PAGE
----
STICA PROGRESS REPORT 2022

CEO Perspectives

Anders Carlsson, CEO, Blåkläder 

1. This is the first time your company has calculated and reported on your Scope 3 emissions within STICA. What insights did you gain from doing this?

At Blåkläder, we are aware of the fact that the absolute majority of our climate footprint originates from the manufacturing process, from fibre to garment. We can conclude that around 98% is generated outside the internal business and comes from use of energy in all process steps. The obvious focus is to continue to cut the emissions generated in the supply chain – how we can convert to renewable energy sources, help to improve manufacturing processes and look at alternative materials. Our sewing factories already use solar panels and we will continue our mission to encourage similar investments throughout our entire supply chain. This will not only benefit the emission reduction for Blåkläder, but all parties in business with the same manufacturing units.

2. What significant challenges or opportunities will you face as you try to reduce your greenhouse gas emissions during the coming years?

The overall behaviour of consumption is a challenge to overcome, as most  garments are not worn out but lose their attraction for one reason or another when it comes to fashion. Recycling or other initiatives to reduce emissions are good, but for workwear, longevity is key. The garments are most often completely worn out under tough conditions. The challenge here is the balance between recycling, organic cotton and the lifespan, as the choice almost always comes with a compromise. It’s not obvious that they are a part of the solution, but this we need to explore more to gain better knowledge. The longer a product is kept in use, the better it is from all perspectives.

It’s clear that we need to address the supply chain even more going forward, since it’s here we can save emissions. But again, to compromise on longevity of the garment will not be a viable solution.

3. What help do you need from politicians and policy makers, banks and investors, and other key stakeholders to make it possible to achieve your goals?

We truly believe that there already are a lot of strong ongoing initiatives as well as ground breaking developments of new technology in the textile industry. Driving this progress in the right direction will require a balance, to implement the most effective actions for the time being and not to force changes prematurely with opposite effects. A concrete example is the textile recycling technology, which today is very limited but where a lot of new, exciting development is happening. Recycling waste in general and implementing circular economy is key to our common future, but the circular flows could be approached from a more holistic perceptive and not industry by industry. It would be great if we, the textile industry, could have a common road map to make it easier for consumers and decision makers to understand the complexity within the textile industry when it comes to sustainability and emissions in a bigger context.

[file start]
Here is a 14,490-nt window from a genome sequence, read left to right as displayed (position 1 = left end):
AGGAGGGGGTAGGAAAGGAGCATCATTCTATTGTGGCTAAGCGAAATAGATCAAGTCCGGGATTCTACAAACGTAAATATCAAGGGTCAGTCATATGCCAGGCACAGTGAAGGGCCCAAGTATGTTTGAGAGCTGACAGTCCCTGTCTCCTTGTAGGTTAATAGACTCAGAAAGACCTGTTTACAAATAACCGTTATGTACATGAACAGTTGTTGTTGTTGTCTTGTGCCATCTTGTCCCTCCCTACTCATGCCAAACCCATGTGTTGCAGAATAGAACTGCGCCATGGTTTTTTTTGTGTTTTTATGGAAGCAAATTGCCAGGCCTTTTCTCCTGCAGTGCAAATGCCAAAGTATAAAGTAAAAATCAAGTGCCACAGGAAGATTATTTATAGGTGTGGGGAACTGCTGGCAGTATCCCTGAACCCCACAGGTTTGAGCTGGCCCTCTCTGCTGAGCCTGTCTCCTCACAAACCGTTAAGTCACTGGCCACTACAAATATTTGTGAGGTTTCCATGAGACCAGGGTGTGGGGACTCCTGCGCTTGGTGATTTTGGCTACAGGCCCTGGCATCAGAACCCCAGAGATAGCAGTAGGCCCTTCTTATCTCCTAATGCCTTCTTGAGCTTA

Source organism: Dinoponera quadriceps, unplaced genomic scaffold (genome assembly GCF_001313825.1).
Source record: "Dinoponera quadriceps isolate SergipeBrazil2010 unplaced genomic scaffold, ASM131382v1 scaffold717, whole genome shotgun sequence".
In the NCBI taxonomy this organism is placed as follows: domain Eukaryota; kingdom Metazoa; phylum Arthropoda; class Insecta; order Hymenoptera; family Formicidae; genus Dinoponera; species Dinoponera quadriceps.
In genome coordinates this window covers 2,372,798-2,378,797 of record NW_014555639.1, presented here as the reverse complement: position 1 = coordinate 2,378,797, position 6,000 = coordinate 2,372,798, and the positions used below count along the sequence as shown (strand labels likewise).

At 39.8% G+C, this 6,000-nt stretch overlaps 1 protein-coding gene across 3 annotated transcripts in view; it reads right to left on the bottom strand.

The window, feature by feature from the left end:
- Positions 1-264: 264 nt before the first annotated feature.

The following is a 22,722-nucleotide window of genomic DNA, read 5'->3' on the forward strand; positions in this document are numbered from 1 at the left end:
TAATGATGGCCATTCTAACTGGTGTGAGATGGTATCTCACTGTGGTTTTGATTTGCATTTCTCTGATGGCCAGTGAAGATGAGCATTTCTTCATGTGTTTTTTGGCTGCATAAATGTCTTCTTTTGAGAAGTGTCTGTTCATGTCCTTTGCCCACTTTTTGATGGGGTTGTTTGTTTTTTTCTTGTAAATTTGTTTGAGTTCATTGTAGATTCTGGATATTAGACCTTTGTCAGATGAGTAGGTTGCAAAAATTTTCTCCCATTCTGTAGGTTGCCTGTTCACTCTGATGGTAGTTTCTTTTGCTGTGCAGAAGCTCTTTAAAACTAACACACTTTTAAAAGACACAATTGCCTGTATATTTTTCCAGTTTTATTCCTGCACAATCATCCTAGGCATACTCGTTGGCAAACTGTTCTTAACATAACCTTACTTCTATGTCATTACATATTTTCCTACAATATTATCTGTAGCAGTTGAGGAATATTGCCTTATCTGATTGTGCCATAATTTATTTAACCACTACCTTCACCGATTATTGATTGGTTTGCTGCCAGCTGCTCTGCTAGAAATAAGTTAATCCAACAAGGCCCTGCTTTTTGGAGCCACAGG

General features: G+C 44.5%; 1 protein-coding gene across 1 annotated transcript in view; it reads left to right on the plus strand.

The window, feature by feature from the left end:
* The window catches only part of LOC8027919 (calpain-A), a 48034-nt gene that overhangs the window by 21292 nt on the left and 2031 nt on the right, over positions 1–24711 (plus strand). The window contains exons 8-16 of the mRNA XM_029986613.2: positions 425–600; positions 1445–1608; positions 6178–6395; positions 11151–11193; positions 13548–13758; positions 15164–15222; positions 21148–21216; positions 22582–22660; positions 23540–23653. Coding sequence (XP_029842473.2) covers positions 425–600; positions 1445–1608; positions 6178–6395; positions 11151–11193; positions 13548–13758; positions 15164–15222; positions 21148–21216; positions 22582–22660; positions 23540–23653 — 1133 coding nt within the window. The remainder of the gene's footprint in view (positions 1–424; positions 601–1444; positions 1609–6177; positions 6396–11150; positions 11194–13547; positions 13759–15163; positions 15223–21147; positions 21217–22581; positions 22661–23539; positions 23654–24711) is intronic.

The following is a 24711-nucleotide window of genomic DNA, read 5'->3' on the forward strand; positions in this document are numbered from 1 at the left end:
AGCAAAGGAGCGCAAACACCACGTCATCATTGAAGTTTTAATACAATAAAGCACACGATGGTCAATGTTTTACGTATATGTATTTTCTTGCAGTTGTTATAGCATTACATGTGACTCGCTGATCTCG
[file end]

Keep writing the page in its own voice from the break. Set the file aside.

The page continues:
Leo Zhuang, CEO, Lei Tak Fung (Supplier to Peak Performance) 

1. What significant challenges or opportunities will you face as you try to reduce your greenhouse gas emissions during the coming years?

We have applied all available technology such as solar panel systems, LED lights, VFDs, and installation of high efficient motors or machines. We are still seeking new technology for reducing energy consumption or GHG. But this will be difficult without new innovations from technology companies. Another big challenge is our local (Bangladesh Grid) electricity (Scope 2 emission), where about 75% of our energy comes from, as this source is currently not green energy. We are expecting the Bangladesh Government to focus on this issue very soon.

2. What do you expect from your business partners, like brands and retailers, to help you achieve your greenhouse gas emissions targets?

We expect full engagement of all brands and retailers in order to be able to introduce new technology, and require financial support to reduce GHG.

3. What help do you need from politicians and policy makers, banks and investors, and other key stakeholders to make it possible to achieve your goals?

We need support on easy and available loans and investment without interest in response to highly efficient machinery and technology setup. Policy makers will need to create policies in favour of GHG reduction.

Susanne Ehnbåge, CEO, Lindex 

1. This is the first time your company has calculated and reported on your Scope 3 emissions within STICA. What insights did you gain from doing this?